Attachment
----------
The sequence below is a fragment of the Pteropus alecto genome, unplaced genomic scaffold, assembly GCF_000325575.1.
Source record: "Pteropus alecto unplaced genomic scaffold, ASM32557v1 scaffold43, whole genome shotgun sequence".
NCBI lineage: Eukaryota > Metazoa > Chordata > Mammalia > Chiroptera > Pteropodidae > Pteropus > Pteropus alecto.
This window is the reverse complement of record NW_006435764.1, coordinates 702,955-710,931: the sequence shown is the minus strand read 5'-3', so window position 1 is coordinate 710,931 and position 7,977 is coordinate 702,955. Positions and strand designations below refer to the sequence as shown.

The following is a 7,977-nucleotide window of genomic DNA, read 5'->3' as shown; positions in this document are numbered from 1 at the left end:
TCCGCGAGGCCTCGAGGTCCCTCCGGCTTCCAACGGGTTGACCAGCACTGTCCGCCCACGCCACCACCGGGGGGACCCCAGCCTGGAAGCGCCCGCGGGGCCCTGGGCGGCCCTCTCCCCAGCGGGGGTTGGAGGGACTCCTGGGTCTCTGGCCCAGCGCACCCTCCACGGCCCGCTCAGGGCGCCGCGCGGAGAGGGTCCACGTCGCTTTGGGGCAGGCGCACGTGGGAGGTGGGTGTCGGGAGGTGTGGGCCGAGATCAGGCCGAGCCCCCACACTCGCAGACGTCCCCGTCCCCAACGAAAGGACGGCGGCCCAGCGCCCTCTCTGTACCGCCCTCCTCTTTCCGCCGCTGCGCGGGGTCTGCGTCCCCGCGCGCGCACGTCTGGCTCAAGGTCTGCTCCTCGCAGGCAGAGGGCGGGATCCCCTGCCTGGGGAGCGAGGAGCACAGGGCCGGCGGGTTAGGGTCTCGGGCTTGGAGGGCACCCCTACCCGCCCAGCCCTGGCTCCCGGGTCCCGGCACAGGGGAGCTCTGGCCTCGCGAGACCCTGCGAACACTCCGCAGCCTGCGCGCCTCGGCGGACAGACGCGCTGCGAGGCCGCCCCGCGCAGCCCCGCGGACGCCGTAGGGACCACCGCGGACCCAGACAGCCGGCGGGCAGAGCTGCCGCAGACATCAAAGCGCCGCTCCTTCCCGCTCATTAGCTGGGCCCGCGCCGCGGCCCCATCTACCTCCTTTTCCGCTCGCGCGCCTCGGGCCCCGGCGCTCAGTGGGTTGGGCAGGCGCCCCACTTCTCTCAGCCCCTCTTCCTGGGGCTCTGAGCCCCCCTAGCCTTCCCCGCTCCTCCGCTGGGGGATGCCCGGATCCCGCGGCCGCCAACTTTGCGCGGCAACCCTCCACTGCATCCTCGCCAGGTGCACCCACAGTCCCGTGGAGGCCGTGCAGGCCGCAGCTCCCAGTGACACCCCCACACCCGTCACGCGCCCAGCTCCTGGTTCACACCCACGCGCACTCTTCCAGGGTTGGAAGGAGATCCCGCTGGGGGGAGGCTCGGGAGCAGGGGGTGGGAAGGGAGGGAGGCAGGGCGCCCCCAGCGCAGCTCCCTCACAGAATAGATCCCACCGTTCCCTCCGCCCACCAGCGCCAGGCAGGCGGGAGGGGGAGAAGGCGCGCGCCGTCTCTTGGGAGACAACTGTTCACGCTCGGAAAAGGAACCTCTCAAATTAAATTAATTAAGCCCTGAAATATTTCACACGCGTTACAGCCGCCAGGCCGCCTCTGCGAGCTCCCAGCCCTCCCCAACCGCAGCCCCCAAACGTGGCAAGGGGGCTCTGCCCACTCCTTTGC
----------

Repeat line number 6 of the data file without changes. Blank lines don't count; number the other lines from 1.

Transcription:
TCCGCGAGGCCTCGAGGTCCCTCCGGCTTCCAACGGGTTGACCAGCACTGTCCGCCCACGCCACCACCGGGGGGACCCCAGCCTGGAAGCGCCCGCGGGGCCCTGGGCGGCCCTCTCCCCAGCGGGGGTTGGAGGGACTCCTGGGTCTCTGGCCCAGCGCACCCTCCACGGCCCGCTCAGGGCGCCGCGCGGAGAGGGTCCACGTCGCTTTGGGGCAGGCGCACGTGGGAGGTGGGTGTCGGGAGGTGTGGGCCGAGATCAGGCCGAGCCCCCACACTCGCAGACGTCCCCGTCCCCAACGAAAGGACGGCGGCCCAGCGCCCTCTCTGTACCGCCCTCCTCTTTCCGCCGCTGCGCGGGGTCTGCGTCCCCGCGCGCGCACGTCTGGCTCAAGGTCTGCTCCTCGCAGGCAGAGGGCGGGATCCCCTGCCTGGGGAGCGAGGAGCACAGGGCCGGCGGGTTAGGGTCTCGGGCTTGGAGGGCACCCCTACCCGCCCAGCCCTGGCTCCCGGGTCCCGGCACAGGGGAGCTCTGGCCTCGCGAGACCCTGCGAACACTCCGCAGCCTGCGCGCCTCGGCGGACAGACGCGCTGCGAGGCCGCCCCGCGCAGCCCCGCGGACGCCGTAGGGACCACCGCGGACCCAGACAGCCGGCGGGCAGAGCTGCCGCAGACATCAAAGCGCCGCTCCTTCCCGCTCATTAGCTGGGCCCGCGCCGCGGCCCCATCTACCTCCTTTTCCGCTCGCGCGCCTCGGGCCCCGGCGCTCAGTGGGTTGGGCAGGCGCCCCACTTCTCTCAGCCCCTCTTCCTGGGGCTCTGAGCCCCCCTAGCCTTCCCCGCTCCTCCGCTGGGGGATGCCCGGATCCCGCGGCCGCCAACTTTGCGCGGCAACCCTCCACTGCATCCTCGCCAGGTGCACCCACAGTCCCGTGGAGGCCGTGCAGGCCGCAGCTCCCAGTGACACCCCCACACCCGTCACGCGCCCAGCTCCTGGTTCACACCCACGCGCACTCTTCCAGGGTTGGAAGGAGATCCCGCTGGGGGGAGGCTCGGGAGCAGGGGGTGGGAAGGGAGGGAGGCAGGGCGCCCCCAGCGCAGCTCCCTCACAGAATAGATCCCACCGTTCCCTCCGCCCACCAGCGCCAGGCAGGCGGGAGGGGGAGAAGGCGCGCGCCGTCTCTTGGGAGACAACTGTTCACGCTCGGAAAAGGAACCTCTCAAATTAAATTAATTAAGCCCTGAAATATTTCACACGCGTTACAGCCGCCAGGCCGCCTCTGCGAGCTCCCAGCCCTCCCCAACCGCAGCCCCCAAACGTGGCAAGGGGGCTCTGCCCACTCCTTTGC